Order shopping_cart

Buffalo Soldiers

In the year 1986, Congress went ahead and established six all-Black regiments and each had an approximate of 1000 soldiers who were to assist in the rebuilding of the country after the Civil War and also manning and patrolling the remote western frontier. These given regiments were the 9th and the 10th Calvary and the 38th, 39th, 40th and finally the 41st Infantry. In the process, the four infantry regiments made a plan and reorganized themselves that ultimately led to the formation of the 24th and 25th Infantry in the year 1989. Even though the monthly salary was very low, that is $13, most of the African Americans just enlisted owing to the fact that they could make more in the military than any other place. Nevertheless, this offered them much more dignity than typically could be got acquired from the civilian life.

Just like legend had it, the Native Americans had named the Black cavalry troops "buffalo soldiers" and this was due to their dark curly hair which was alleged to resemble a buffalo's coat. Aware of the buffalo's fierce bravery and also fighting spirit, the African American troops were very much willing to adopt the name actually with pride and honor. During the 1870's-1880's, the Buffalo Soldiers wore a given flannel shirt and a blouse that was dark blue in color, with a light blue pair of trousers that was tucked into over-the-knee boots. Still, they also could wear a certain civil war "kepi" (hat) that was adorned with some crossed sabers that bore regimental and also troop designation. Later the Buffalo Soldiers were outfitted with a slouch "campaign" hat. At first, it was black but up to the year 1874, the color had been changed to grayish-brown.

Buffalo Soldiers are remembered through their imperative role when it was a question of protecting settlers, the building of roads and roads and also a mapping of wilderness as the U.S. had settled and developed the west. Even though the Buffalo Soldiers are well known for engaging conflicts with the entire region's native people, they were also in the front line in fighting the Mexican and Anglo bandits, the escorted stagecoaches and paymasters. Actually, in one occasion, they were bold enough to stand between Indian peoples and Texas Militia. By the 1890's, Black soldiers entailed 20 percent of the America's frontier cavalry that performed exemplary service. All this took place within a military that remained segregated until the time President Harry S. Truman ultimately ordered its integration in 1948. Up to the end of the Indian wars, 18 medals of honor and other 12 Certificates of Merit were awarded to Buffalo Soldiers for their given valor, courage and endurance. Apparently, the African American units normally have the lowest desertion rate in the entire Army.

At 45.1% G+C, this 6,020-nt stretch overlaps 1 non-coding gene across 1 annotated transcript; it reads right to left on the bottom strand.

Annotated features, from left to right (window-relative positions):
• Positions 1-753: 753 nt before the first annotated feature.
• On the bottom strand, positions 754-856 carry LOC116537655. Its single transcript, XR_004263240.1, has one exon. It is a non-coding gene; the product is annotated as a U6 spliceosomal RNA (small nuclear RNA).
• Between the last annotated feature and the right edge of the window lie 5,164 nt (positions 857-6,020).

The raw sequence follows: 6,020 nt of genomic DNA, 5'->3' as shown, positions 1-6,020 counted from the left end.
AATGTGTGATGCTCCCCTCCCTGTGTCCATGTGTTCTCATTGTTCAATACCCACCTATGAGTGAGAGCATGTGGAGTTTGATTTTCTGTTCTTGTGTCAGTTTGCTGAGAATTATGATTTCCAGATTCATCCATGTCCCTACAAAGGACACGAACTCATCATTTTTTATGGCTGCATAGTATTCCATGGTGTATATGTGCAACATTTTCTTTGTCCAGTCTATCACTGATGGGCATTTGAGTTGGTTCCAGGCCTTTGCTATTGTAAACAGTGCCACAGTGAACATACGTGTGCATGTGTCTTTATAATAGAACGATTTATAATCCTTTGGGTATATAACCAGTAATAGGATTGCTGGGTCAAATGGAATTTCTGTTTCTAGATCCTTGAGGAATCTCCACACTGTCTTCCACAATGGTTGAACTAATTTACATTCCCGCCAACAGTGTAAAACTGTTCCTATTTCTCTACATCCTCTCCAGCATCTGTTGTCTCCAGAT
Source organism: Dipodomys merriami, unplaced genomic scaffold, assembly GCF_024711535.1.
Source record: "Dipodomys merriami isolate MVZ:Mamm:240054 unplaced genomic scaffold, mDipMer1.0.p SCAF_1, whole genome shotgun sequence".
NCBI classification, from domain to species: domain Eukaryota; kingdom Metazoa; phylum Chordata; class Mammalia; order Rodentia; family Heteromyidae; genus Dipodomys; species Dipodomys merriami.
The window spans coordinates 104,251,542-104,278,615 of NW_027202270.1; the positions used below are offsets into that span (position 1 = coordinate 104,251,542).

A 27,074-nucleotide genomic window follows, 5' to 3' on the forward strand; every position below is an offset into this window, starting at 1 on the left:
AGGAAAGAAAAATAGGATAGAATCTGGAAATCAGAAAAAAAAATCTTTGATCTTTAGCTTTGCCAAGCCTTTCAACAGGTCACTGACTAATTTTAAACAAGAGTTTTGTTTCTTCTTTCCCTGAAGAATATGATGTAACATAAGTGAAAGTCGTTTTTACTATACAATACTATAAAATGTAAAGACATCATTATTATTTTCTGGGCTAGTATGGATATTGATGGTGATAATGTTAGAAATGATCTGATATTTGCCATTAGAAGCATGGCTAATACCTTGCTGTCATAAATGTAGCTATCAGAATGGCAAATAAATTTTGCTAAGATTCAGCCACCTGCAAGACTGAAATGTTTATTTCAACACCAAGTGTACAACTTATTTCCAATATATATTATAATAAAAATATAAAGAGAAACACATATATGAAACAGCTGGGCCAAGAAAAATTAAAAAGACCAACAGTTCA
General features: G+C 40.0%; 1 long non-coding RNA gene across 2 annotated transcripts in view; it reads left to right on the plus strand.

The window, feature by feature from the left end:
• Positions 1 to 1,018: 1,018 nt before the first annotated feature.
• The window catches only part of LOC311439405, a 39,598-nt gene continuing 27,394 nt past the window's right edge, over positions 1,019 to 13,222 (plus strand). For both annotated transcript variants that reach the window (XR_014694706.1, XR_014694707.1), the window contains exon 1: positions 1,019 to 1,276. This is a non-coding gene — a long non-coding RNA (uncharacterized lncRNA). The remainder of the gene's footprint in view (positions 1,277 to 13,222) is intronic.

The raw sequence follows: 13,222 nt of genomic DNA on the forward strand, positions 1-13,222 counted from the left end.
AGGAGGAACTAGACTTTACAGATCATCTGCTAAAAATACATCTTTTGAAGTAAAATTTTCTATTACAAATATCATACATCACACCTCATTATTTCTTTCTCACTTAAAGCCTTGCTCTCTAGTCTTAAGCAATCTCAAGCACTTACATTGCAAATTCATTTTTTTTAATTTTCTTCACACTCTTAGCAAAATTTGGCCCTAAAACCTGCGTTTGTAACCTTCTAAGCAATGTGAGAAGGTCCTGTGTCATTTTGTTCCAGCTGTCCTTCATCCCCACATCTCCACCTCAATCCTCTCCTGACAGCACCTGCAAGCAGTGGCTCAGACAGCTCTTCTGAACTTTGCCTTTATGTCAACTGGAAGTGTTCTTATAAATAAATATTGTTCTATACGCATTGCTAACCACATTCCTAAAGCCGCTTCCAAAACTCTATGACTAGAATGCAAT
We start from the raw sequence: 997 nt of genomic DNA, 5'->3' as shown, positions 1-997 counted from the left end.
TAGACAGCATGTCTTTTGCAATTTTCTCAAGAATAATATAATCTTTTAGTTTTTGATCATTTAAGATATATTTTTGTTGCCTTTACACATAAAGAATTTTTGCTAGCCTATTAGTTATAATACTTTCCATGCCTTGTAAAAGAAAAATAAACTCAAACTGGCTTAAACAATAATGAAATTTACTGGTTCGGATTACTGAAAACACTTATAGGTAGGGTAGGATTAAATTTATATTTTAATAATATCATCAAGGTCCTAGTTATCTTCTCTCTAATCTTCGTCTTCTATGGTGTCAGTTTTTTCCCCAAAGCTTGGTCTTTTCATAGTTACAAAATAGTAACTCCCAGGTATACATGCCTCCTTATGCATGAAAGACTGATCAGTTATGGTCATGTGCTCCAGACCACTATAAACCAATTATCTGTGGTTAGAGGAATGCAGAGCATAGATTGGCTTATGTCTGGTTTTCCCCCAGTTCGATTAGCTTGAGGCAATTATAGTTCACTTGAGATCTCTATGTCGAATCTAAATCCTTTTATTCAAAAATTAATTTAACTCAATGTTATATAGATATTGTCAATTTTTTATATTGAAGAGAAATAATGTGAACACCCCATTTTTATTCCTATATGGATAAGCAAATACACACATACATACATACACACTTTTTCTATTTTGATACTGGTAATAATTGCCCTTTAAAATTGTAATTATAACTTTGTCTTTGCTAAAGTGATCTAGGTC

The ending of the 19th century witnessed the crumbling of the Spanish empire amid the struggling for independence of its two colonies, Philippines and Cuba. Immediately after the U.S. battleship, Maine had mysteriously exploded in Cuba's Havana Harbor on February 15, 1898, the then U.S. President and the Congress ended up yielding to a popular sentiment and subsequently declared war on Spain. The Military campaigns swiftly began on both islands.

Seasoned troops of the 9th Calvary were one of the earliest to arrive in Cuba whereby along the 10th Cavalry fought beside Theodore Roosevelt's volunteer "Rough Riders" hence assisting them to storm San Juan Hill. Amid the war ended after a period of seven months, five of the Buffalo Soldiers were awarded the Medal of Honor and other 28 Certificates of Merit. Nevertheless, as these heroes were fighting colonialism overseas, their families back at home badly suffered from racial discrimination, lynching, and even riots.

The period after the Philippines became a possession of the U.S, it being as a result of the American defeat of Spain in 1898, the nationalists in Filipino began a stringent campaign for independence against their former allies. At this instance, the Buffalo Soldiers were rightly in action against the Filipino forces during a subsequent three-year bloody war. In the year 1899, all companies from all four African American regiments reported to the then Presidio of San Francisco to embark for the Philippines. It was during the time he was in Philippine that Black troopers trekked through jungles and over mountains in order to track and fight the elusive nationalists, to guard communication lines and rather to escort the supply trains.

At this instance Buffalo soldiers commenced returning from the Philippines in 1902, going through the Presidio on their way to new assignments. About four troops of the 9th Cavalry were to remain at the Presidio until the year 1904; this being the first African American units that had been posted on regular garrison duty at the post. Amid this particular period, 9th Cavalry soldiers were serving as Presidential Escort of Honor for Theodore Roosevelt the moment he visited San Francisco in 1903. Apparently happened to be the first time African American troops were granted this honorable role.

Discount applied successfully